The ‘Other’ in TV Comedies

Diversity in the media is and will be a topic that keeps on coming up because the media reflects our society. How ‘the other’ is presented reflects how we as a society view social norms. To make this point clear, lets look at the history of tv sitcoms. First, lets look at the idealistic Brady Bunch or The Andy Griffith Show. In these shows ‘the other’ (anyone that isn’t fit in the majority) is either marginalized or downright ignored.

The Andy Griffith Show
The Brady Bunch

 

 

 

 

 

 

 

 

 

 

 

ln these shows, we are only shown white, well-off, healthy, educated, and straight happy people whose biggest problems include finding the courtroom is full of dogs (Seriously thats the plot of Season 3, Episode 30 of The Andy Griffith Show.) ‘The other’ wasn’t just unrepresented, it was completely ignored.

When African-Americans were shown, such as the show Amos n’ Andy, it was stereotypical and racist against them. Amos n’ Andy, one of the first shows with an African-American cast, was based on a popular radio program in which all the stars were voiced by white dudes.

Then, eventually, ‘the other’ gets represented as actual people. For example, shows like The Jeffersons and eventually The Cosby Show, showed African-Americans whose main characteristic isn’t that they are black. And while the so-called black comedy only lives on basic cable, shows like New Girl and Brooklyn Nine-Nine show multiple people of color, where they don’t ignore race, but it’s just one out of hundreds of characteristics of it’s characters.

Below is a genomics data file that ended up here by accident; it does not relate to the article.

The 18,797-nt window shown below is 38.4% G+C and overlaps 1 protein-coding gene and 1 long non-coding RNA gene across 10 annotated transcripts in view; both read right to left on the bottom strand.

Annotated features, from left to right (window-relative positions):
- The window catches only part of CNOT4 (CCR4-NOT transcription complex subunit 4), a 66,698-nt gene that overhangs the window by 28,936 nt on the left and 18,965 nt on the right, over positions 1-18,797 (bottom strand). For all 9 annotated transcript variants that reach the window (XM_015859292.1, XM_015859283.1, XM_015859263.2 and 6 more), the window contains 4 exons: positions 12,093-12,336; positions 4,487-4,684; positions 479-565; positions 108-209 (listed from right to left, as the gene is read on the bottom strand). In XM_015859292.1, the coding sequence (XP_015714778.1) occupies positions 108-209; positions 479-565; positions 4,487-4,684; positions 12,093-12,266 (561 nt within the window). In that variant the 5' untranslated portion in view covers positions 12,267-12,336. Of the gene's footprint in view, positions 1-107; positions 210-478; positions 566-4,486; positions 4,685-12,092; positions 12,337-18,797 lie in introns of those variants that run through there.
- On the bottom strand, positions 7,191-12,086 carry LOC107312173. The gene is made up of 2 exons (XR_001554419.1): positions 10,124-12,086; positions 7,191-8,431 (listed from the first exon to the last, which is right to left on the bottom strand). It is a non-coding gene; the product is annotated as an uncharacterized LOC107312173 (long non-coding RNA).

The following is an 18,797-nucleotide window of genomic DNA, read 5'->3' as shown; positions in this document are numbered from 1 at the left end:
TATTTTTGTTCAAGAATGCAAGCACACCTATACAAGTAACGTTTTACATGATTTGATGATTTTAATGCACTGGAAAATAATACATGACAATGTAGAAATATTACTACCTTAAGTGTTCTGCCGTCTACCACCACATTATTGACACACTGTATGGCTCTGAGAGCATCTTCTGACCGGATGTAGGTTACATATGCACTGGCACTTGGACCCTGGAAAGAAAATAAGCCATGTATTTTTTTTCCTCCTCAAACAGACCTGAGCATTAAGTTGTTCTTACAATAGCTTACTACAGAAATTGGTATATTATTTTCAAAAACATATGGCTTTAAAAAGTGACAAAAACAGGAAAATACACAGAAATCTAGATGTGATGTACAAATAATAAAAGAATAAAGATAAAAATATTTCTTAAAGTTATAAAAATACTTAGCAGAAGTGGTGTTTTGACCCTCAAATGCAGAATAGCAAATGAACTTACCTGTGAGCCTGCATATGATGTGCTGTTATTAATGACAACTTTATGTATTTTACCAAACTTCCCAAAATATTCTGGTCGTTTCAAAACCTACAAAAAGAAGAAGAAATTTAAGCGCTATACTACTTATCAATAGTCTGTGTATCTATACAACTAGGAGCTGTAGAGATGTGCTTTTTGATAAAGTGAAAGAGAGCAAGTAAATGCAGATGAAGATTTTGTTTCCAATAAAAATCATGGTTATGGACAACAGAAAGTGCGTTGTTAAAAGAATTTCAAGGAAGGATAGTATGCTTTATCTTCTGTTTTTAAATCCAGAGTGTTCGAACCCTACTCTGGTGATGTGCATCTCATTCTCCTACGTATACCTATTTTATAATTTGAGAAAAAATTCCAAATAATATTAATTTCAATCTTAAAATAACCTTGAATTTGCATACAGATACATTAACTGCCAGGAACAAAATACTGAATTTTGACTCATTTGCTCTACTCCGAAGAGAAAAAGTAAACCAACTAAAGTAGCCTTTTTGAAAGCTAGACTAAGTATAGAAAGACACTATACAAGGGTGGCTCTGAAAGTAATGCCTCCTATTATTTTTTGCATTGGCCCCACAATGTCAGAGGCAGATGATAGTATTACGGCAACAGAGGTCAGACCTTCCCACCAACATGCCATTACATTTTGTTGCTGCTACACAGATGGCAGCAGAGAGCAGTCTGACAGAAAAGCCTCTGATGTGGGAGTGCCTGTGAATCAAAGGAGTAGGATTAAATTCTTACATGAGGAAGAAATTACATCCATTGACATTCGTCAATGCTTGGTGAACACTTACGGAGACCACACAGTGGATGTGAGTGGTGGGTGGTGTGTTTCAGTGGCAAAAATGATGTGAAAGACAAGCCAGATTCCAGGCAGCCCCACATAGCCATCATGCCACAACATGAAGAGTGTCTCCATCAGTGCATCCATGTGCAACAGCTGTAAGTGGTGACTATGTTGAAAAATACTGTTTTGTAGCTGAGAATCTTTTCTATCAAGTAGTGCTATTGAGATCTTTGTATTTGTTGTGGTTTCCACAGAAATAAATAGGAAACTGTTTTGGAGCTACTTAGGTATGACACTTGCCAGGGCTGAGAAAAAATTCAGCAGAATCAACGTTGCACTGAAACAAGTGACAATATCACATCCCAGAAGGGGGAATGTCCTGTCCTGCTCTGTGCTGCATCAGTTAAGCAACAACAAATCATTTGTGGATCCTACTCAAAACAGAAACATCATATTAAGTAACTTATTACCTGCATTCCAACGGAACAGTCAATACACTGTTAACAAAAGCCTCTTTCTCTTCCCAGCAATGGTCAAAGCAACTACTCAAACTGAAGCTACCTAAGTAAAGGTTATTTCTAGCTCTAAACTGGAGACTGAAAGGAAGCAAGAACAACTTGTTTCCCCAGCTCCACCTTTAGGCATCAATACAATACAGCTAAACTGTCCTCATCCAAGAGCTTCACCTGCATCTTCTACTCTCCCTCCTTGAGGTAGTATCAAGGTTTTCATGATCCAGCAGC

You can see this path of presentation in almost every different ‘other’ group. Just look at the LGBT community.  First, they were ignored on television. Then when they did show up, the biggest thing about them was that they were gay. Shows like Friends (that had a wedding between Susan and Carol, where the brides don’t kiss) and Will and Grace, while trying to be progressive, were just stepping stones to get to non-stereotypical representations.

Now you can watch shows like Orange is the New Black, Shameless, Brooklyn Nine-Nine (again) or the recently canceled Happy Endings, to see great layered gay characters on TV comedies.

Is ‘the other’ presented perfectly on tv? No, but there are a lot of signs that show that we are getting there. There is no longer an excuse that shows that aren’t filled with just white dudes can succeed.

But this doesn’t just apply to tv comedies. In other media, 2013 was the first year that a female-driven movie (The Hunger Games: Catching Fire) was the biggest box-office hit, and Scandal (a tv drama featuring a African-American female lead and a gay Chief of Staff to the President of the United States) was one of the highest rated tv show of the year.

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